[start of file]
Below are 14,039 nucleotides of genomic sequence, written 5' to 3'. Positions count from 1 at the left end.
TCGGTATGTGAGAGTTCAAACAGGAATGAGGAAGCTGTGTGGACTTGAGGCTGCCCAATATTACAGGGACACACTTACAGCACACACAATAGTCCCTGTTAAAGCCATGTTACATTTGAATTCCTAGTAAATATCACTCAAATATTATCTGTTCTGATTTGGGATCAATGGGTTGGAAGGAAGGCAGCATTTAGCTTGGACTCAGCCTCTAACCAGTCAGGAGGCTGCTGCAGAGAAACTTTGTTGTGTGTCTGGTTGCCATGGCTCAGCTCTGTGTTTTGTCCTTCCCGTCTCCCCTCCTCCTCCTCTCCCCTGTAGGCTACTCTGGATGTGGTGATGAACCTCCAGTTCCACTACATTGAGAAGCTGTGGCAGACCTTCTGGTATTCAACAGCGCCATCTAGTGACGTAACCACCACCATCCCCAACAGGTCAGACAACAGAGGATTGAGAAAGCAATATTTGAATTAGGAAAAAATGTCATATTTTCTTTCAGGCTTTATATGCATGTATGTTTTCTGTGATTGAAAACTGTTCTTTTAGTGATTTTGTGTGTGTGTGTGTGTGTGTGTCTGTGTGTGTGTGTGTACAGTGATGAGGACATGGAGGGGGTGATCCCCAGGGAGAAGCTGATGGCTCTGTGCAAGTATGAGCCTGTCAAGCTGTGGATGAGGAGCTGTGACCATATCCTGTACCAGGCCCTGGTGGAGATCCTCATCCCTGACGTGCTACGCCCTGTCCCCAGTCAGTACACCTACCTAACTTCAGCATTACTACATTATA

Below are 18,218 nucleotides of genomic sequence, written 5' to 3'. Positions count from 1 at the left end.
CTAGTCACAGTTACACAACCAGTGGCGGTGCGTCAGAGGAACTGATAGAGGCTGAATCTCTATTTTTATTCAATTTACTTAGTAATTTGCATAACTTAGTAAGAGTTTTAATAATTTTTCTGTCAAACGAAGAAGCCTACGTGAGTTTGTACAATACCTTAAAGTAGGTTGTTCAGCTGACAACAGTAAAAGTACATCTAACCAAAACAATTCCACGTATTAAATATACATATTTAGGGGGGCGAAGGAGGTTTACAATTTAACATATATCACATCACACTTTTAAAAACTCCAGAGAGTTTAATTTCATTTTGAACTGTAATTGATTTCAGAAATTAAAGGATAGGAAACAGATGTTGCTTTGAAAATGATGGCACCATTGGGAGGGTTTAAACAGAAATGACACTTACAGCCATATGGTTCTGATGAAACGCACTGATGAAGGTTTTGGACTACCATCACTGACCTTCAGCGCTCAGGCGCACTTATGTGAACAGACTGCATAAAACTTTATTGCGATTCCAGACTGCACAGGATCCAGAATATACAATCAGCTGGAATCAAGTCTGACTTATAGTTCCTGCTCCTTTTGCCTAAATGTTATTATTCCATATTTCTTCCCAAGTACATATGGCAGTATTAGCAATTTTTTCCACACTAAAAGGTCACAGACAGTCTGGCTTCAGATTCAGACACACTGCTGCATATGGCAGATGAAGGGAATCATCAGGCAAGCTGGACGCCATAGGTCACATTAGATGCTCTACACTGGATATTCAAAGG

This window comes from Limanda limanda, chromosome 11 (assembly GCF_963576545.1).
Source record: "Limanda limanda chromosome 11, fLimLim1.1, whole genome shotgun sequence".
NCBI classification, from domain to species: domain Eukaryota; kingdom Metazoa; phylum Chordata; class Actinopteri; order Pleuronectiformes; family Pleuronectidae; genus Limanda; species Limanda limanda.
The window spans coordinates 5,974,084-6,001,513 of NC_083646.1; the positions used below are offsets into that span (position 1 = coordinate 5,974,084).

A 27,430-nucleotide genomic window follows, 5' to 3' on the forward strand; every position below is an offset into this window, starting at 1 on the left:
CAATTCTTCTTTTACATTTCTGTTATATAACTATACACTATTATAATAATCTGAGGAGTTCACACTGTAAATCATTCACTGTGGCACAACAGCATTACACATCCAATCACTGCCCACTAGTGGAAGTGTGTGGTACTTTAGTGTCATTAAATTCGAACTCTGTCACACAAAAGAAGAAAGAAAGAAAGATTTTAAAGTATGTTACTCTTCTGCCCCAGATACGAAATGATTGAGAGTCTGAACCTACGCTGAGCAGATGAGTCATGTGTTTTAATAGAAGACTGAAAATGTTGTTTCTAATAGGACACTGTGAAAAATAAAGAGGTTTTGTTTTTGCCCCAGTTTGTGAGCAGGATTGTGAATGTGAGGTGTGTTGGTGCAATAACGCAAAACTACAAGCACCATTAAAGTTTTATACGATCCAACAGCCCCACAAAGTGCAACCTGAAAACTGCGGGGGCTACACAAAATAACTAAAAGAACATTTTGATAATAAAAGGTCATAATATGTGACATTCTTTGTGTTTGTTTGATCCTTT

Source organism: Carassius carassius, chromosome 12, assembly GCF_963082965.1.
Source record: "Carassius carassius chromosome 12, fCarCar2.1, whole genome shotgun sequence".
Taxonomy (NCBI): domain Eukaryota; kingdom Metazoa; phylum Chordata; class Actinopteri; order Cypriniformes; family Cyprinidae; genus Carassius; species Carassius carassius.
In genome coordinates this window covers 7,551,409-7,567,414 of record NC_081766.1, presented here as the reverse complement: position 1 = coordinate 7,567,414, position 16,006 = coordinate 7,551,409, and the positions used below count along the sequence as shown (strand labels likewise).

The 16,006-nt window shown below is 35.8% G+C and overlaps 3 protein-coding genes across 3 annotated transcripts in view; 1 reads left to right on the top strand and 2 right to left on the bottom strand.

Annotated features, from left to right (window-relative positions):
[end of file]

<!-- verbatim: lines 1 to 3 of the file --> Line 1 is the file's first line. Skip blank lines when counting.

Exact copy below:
Below are 14,039 nucleotides of genomic sequence, written 5' to 3'. Positions count from 1 at the left end.
TCGGTATGTGAGAGTTCAAACAGGAATGAGGAAGCTGTGTGGACTTGAGGCTGCCCAATATTACAGGGACACACTTACAGCACACACAATAGTCCCTGTTAAAGCCATGTTACATTTGAATTCCTAGTAAATATCACTCAAATATTATCTGTTCTGATTTGGGATCAATGGGTTGGAAGGAAGGCAGCATTTAGCTTGGACTCAGCCTCTAACCAGTCAGGAGGCTGCTGCAGAGAAACTTTGTTGTGTGTCTGGTTGCCATGGCTCAGCTCTGTGTTTTGTCCTTCCCGTCTCCCCTCCTCCTCCTCTCCCCTGTAGGCTACTCTGGATGTGGTGATGAACCTCCAGTTCCACTACATTGAGAAGCTGTGGCAGACCTTCTGGTATTCAACAGCGCCATCTAGTGACGTAACCACCACCATCCCCAACAGGTCAGACAACAGAGGATTGAGAAAGCAATATTTGAATTAGGAAAAAATGTCATATTTTCTTTCAGGCTTTATATGCATGTATGTTTTCTGTGATTGAAAACTGTTCTTTTAGTGATTTTGTGTGTGTGTGTGTGTGTGTGTCTGTGTGTGTGTGTGTACAGTGATGAGGACATGGAGGGGGTGATCCCCAGGGAGAAGCTGATGGCTCTGTGCAAGTATGAGCCTGTCAAGCTGTGGATGAGGAGCTGTGACCATATCCTGTACCAGGCCCTGGTGGAGATCCTCATCCCTGACGTGCTACGCCCTGTCCCCAGTCAGTACACCTACCTAACTTCAGCATTACTACATTATA

Below are 18,218 nucleotides of genomic sequence, written 5' to 3'. Positions count from 1 at the left end.